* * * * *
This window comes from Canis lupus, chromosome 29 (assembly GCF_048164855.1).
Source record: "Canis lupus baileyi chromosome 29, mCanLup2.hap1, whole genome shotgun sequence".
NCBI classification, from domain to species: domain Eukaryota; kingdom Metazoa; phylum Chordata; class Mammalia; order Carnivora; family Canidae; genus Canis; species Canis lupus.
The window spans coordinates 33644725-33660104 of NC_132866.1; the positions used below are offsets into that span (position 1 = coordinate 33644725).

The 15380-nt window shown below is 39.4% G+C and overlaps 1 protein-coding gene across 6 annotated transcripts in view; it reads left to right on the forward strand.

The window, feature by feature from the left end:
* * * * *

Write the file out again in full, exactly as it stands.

This window comes from Canis lupus, chromosome 29 (assembly GCF_048164855.1).
Source record: "Canis lupus baileyi chromosome 29, mCanLup2.hap1, whole genome shotgun sequence".
NCBI classification, from domain to species: domain Eukaryota; kingdom Metazoa; phylum Chordata; class Mammalia; order Carnivora; family Canidae; genus Canis; species Canis lupus.
The window spans coordinates 33644725-33660104 of NC_132866.1; the positions used below are offsets into that span (position 1 = coordinate 33644725).

The 15380-nt window shown below is 39.4% G+C and overlaps 1 protein-coding gene across 6 annotated transcripts in view; it reads left to right on the forward strand.

The window, feature by feature from the left end: